I don’t really like conflict or relational tension, and I see a fair bit of it when our family has these conversations, but I can’t get rid of this feeling that they’re important dialogs. If I take the traditional conservative position, then I need to either dismiss my liberal family members as irrelevant or uneducated – and they are manifestly neither – or I must admit a flaw in my position and in the logic that I use to defend it. The same is true if I hold to the traditional liberal position: there are some good-looking truths on the other side of the aisle, and I need to either abandon my traditional liberal position to embrace them, or I need to dismiss both those truths and the godly men and women who hold them as religious kooks. That doesn’t work for me.
James seems to have it right: there are two halves to pure and undefiled religion:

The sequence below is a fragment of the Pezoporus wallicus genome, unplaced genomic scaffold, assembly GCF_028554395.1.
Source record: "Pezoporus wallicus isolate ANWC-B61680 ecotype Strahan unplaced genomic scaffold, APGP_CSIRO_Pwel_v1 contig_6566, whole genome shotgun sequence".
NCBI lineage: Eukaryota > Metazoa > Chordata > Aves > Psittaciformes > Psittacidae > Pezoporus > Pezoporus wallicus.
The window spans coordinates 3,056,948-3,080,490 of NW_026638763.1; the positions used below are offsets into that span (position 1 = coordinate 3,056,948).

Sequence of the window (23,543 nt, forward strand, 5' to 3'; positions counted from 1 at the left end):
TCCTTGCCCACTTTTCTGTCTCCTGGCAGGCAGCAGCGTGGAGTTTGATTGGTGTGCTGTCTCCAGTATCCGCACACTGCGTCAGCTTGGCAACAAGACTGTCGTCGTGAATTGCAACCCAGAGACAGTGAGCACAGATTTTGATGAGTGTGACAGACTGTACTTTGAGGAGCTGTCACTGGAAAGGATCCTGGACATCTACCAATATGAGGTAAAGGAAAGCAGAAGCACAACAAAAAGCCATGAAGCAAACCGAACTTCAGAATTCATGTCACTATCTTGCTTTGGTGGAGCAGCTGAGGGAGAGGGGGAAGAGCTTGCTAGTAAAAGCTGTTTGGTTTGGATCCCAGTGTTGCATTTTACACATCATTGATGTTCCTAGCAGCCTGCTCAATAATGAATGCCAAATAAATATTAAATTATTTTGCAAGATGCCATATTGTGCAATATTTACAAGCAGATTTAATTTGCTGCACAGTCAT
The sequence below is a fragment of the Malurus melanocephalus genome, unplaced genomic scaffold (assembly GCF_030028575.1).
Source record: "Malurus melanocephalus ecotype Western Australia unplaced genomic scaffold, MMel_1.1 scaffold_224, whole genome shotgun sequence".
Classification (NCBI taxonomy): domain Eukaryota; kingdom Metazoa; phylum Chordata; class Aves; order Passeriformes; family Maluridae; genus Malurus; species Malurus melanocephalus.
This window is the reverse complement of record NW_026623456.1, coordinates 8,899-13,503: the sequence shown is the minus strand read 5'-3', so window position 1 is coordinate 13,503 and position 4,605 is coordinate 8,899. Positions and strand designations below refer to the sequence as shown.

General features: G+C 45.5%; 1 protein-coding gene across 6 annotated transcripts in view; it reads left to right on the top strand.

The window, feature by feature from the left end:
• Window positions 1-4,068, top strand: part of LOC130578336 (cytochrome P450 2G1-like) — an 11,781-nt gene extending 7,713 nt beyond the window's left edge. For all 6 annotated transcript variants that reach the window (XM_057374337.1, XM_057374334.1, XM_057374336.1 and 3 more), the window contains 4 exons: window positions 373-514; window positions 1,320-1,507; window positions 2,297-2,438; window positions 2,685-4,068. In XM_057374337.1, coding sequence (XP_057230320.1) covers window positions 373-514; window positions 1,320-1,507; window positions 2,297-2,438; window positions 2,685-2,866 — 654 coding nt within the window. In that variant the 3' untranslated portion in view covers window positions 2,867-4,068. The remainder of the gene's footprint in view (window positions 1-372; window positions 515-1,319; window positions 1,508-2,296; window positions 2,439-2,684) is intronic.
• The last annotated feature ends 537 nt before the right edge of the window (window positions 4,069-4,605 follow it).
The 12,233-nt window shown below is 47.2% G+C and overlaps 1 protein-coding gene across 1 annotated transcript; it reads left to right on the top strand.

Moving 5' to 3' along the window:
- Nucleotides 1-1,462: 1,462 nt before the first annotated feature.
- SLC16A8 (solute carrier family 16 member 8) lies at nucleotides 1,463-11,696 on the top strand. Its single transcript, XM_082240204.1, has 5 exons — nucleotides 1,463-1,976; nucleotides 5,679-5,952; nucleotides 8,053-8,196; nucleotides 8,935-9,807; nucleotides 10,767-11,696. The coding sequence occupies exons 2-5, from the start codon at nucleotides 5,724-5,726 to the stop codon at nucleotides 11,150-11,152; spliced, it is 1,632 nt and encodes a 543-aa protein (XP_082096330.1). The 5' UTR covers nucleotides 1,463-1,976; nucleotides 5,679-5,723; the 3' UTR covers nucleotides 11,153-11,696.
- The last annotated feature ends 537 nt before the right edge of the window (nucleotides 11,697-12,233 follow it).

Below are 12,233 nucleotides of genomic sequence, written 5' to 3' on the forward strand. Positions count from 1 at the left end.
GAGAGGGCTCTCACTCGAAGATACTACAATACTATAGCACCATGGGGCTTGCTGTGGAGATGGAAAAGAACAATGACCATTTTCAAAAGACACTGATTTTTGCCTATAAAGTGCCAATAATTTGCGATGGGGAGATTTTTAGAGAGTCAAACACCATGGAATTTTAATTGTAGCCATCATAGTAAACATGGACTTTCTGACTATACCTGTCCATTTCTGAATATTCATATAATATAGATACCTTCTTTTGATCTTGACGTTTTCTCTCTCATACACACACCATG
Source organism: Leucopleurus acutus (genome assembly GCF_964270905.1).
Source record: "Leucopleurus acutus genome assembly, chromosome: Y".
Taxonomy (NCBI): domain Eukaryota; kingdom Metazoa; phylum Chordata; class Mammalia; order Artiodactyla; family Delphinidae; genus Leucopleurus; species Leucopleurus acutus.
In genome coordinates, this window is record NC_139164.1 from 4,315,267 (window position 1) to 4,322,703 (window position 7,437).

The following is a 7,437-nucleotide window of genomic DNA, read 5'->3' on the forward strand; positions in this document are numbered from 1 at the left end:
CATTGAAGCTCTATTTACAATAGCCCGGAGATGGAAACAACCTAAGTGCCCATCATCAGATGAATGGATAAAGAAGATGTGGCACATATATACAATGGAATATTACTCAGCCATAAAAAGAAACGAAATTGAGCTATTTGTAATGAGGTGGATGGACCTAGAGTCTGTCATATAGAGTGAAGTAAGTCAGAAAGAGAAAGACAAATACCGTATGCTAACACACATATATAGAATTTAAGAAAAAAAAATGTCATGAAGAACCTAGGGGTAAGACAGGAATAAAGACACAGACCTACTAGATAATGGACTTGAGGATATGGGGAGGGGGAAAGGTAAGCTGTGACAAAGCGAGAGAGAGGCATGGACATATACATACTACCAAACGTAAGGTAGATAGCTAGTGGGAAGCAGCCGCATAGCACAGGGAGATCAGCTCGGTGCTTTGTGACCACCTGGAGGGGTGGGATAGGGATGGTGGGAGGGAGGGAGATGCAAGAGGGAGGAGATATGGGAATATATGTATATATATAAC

1. Helping widows and orphans (having a heart of mercy for disadvantaged folks), and
2. Keeping myself unspotted from the world (making right choices and living in right relationship with God).
I know a bunch of churches that preach the necessity of being right with God. If you were to press them, they’d acknowledge the need for mercy to the poor, but in reality, far more of their church budget (and their sermon content) is invested in “right wing” values: evangelism, moral choices, particular moral evils in our society. And I know several churches who are so invested in the homeless, in the rights of women, or of social outcasts, or of the victim-of-the-week that they seem to overlook the necessity for salvation by faith, or the reality of eternal judgment.